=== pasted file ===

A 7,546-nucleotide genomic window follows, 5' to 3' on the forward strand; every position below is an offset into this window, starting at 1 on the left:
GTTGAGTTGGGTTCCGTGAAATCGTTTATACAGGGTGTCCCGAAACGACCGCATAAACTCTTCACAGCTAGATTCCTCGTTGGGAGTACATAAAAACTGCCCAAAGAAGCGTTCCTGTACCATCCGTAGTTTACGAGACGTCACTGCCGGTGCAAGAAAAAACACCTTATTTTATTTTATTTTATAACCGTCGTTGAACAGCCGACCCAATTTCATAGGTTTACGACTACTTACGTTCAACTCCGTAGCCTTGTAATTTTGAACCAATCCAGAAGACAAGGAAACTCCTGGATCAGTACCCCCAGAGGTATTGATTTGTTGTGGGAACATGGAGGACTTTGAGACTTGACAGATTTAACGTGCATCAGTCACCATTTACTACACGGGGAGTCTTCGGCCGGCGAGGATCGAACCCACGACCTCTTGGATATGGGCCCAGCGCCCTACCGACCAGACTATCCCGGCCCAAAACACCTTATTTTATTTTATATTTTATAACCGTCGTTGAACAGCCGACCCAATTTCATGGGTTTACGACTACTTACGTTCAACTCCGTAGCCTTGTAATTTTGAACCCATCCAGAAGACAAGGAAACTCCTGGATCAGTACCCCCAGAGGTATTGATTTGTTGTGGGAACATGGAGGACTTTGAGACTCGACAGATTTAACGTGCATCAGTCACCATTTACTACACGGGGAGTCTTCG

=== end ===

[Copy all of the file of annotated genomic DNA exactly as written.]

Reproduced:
A 7,546-nucleotide genomic window follows, 5' to 3' on the forward strand; every position below is an offset into this window, starting at 1 on the left:
GTTGAGTTGGGTTCCGTGAAATCGTTTATACAGGGTGTCCCGAAACGACCGCATAAACTCTTCACAGCTAGATTCCTCGTTGGGAGTACATAAAAACTGCCCAAAGAAGCGTTCCTGTACCATCCGTAGTTTACGAGACGTCACTGCCGGTGCAAGAAAAAACACCTTATTTTATTTTATTTTATAACCGTCGTTGAACAGCCGACCCAATTTCATAGGTTTACGACTACTTACGTTCAACTCCGTAGCCTTGTAATTTTGAACCAATCCAGAAGACAAGGAAACTCCTGGATCAGTACCCCCAGAGGTATTGATTTGTTGTGGGAACATGGAGGACTTTGAGACTTGACAGATTTAACGTGCATCAGTCACCATTTACTACACGGGGAGTCTTCGGCCGGCGAGGATCGAACCCACGACCTCTTGGATATGGGCCCAGCGCCCTACCGACCAGACTATCCCGGCCCAAAACACCTTATTTTATTTTATATTTTATAACCGTCGTTGAACAGCCGACCCAATTTCATGGGTTTACGACTACTTACGTTCAACTCCGTAGCCTTGTAATTTTGAACCCATCCAGAAGACAAGGAAACTCCTGGATCAGTACCCCCAGAGGTATTGATTTGTTGTGGGAACATGGAGGACTTTGAGACTCGACAGATTTAACGTGCATCAGTCACCATTTACTACACGGGGAGTCTTCG